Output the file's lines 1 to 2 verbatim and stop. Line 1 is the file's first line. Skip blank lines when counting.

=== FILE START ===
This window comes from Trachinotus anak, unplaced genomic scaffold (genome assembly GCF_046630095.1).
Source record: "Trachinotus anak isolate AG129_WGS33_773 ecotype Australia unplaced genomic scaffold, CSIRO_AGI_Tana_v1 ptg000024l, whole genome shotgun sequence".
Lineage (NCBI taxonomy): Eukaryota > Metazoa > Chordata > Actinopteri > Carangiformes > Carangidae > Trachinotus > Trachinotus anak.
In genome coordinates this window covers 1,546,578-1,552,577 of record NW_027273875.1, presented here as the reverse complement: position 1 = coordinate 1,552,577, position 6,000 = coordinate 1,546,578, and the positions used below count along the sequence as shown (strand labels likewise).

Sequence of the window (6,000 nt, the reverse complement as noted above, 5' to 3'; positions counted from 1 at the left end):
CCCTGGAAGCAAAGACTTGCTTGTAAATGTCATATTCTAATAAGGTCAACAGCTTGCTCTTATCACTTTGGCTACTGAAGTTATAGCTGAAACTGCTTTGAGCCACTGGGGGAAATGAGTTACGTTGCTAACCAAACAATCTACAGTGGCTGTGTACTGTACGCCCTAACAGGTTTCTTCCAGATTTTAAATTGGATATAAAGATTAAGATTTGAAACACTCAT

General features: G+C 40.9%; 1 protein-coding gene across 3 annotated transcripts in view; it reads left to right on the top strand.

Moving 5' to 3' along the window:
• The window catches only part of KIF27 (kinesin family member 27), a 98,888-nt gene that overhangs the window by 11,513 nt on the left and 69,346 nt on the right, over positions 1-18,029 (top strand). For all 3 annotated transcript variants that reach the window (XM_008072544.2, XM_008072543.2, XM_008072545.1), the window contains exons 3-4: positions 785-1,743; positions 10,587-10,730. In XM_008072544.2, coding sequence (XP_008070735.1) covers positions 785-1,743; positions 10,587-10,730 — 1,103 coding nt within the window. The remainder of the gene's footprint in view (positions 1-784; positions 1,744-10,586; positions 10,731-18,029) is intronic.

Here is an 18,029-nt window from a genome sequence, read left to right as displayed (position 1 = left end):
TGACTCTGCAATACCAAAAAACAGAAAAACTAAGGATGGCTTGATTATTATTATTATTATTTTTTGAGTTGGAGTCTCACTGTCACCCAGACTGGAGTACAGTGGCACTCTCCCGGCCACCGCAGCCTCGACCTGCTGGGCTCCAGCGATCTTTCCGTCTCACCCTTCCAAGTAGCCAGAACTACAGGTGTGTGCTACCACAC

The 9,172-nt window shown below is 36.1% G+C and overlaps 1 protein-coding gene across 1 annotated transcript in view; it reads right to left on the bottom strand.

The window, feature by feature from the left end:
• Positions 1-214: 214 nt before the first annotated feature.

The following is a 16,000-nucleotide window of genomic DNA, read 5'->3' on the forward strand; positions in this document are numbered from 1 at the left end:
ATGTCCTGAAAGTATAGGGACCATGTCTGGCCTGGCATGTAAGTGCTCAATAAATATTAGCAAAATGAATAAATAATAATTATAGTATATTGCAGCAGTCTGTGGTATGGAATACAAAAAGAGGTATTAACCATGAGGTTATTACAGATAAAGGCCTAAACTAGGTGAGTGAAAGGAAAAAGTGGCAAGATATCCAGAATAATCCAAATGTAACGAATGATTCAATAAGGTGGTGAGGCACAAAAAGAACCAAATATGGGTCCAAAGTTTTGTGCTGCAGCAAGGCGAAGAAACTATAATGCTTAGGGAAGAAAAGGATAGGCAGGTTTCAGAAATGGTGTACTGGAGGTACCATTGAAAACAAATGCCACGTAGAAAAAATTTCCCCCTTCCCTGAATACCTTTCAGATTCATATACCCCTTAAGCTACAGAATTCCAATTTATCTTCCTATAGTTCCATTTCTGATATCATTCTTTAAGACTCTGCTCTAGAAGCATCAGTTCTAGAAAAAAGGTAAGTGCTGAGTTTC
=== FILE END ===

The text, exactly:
This window comes from Trachinotus anak, unplaced genomic scaffold (genome assembly GCF_046630095.1).
Source record: "Trachinotus anak isolate AG129_WGS33_773 ecotype Australia unplaced genomic scaffold, CSIRO_AGI_Tana_v1 ptg000024l, whole genome shotgun sequence".